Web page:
"Listening to this music,Everything around me disappears. I am transported home to myself." —Nicola Behrman, 7OM ALCHEMY
"This is important music. —Richard Brady, Mindfulness Author
A MUSICAL MINDFULNESS PRACTICE
When we are in the Current— we practice being alive.
Currents invites you into the process of life. The past is always with us. The future is being created in every moment. How can we be so fully present that we experience the fullness of the past, present and future all in every single instant of what we call "now?" This is not the common approach to mindfulness which teaches us to let go of the past and the future. Currents is about the depth of the present. Inviting it in, not pushing anything out.
Each Current is a single phrase of music repeated in succession for 22 minutes. I compose, play, and record each phrase to enhance your instinct to listen. Currents is designed to gently train your nervous system to shift into a mode of curious awareness. This helps you fully experience the present moment and all it contains. Listening invites you to develop an honest relationship with the present moment that incorporates the past and the future. Listening is the meditation.
LISTEN AND DOWNLOAD THE CURRENTS BELOW
Currents is Free to Download. Workshops are available by request.
How To Use the Currents
MINDFULNESS • MINDSET • Spaces • Daily Air • Healing
What are you hearing right now? Listening is the meditation. Listening is the practice. When you listen—listen. If you find your thoughts wandering away from the Current, honor what you are thinking about. The past? "Yes, that is a part of me." The future? "Yes, I am creating it now." "It's all now. Isn't that amazing?" Then continue listening. This is a loving way to build a new form of mindfulness habit in daily life. I suggest using headphones for this practice. It is good to give yourself at least 7 minutes of silence following your practice to integrate and transition.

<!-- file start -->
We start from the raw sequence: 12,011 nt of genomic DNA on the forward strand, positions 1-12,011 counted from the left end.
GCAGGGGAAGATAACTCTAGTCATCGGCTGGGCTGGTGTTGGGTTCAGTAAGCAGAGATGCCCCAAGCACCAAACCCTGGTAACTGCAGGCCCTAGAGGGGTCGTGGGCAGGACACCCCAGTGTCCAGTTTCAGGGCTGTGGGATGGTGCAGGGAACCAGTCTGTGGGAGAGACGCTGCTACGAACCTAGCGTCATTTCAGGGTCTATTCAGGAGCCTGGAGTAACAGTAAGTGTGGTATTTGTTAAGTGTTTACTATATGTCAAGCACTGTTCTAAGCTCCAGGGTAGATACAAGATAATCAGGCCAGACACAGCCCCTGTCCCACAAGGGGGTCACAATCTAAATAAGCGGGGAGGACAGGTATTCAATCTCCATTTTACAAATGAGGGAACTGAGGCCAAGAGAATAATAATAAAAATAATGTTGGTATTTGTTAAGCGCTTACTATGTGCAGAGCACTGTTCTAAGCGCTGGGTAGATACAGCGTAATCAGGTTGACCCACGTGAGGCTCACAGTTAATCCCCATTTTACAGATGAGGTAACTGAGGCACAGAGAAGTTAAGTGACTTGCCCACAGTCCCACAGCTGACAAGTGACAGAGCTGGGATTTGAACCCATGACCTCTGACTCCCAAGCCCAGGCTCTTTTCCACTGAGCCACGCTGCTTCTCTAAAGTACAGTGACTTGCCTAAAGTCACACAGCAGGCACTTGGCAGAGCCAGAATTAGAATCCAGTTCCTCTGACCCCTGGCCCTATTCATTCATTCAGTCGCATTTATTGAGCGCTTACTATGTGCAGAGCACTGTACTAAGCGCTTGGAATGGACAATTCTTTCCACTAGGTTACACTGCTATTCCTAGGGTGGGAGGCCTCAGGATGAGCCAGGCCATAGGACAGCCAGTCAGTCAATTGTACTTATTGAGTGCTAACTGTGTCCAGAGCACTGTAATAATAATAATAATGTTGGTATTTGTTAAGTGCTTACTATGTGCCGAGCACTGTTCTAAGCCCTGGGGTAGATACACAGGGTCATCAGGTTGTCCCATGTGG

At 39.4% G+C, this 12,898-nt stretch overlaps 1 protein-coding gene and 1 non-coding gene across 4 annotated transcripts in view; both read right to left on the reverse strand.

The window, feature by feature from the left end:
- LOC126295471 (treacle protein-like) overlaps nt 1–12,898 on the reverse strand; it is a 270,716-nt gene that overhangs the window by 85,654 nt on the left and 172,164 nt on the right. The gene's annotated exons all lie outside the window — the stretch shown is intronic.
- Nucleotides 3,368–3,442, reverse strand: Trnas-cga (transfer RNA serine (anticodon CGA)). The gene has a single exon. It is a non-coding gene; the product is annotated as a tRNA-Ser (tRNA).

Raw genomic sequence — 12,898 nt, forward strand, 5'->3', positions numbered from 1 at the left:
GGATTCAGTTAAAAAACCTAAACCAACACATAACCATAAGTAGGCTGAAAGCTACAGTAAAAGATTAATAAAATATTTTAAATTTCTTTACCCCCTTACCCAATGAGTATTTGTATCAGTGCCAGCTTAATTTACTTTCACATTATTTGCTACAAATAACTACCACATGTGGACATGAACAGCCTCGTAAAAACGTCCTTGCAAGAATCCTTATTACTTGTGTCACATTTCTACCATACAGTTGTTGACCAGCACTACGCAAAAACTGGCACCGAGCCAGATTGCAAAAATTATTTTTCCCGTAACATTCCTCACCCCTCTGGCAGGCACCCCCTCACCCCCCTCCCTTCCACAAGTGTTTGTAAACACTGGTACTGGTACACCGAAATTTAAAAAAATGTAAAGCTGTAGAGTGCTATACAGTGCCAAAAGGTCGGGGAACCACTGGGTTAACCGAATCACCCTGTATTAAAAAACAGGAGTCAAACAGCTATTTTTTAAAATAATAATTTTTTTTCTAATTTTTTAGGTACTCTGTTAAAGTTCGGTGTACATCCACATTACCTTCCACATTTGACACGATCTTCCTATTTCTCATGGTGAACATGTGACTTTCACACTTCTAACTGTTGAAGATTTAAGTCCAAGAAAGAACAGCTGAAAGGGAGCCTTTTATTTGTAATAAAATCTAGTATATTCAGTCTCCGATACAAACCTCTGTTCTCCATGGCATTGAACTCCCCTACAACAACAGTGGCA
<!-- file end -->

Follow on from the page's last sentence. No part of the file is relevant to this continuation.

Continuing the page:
Currents helps you to: 1) Let Go to Receive. Release attachment. Each phrase arrives fresh, yet it echoes of the past. It has become a part of you. 2) Release Concentration, Effort and Trying. There's no goal. Just take pleasure in listening. 3) Acknowledge Narrative. Your mind will strive to find a story in the music. That's okay. When we release from narrative—we open to possibility. 4) Release Perfection. The Currents are recorded like a real human playing them on real instruments live—I am. They are not perfect. They are as real as the moment, as real as you.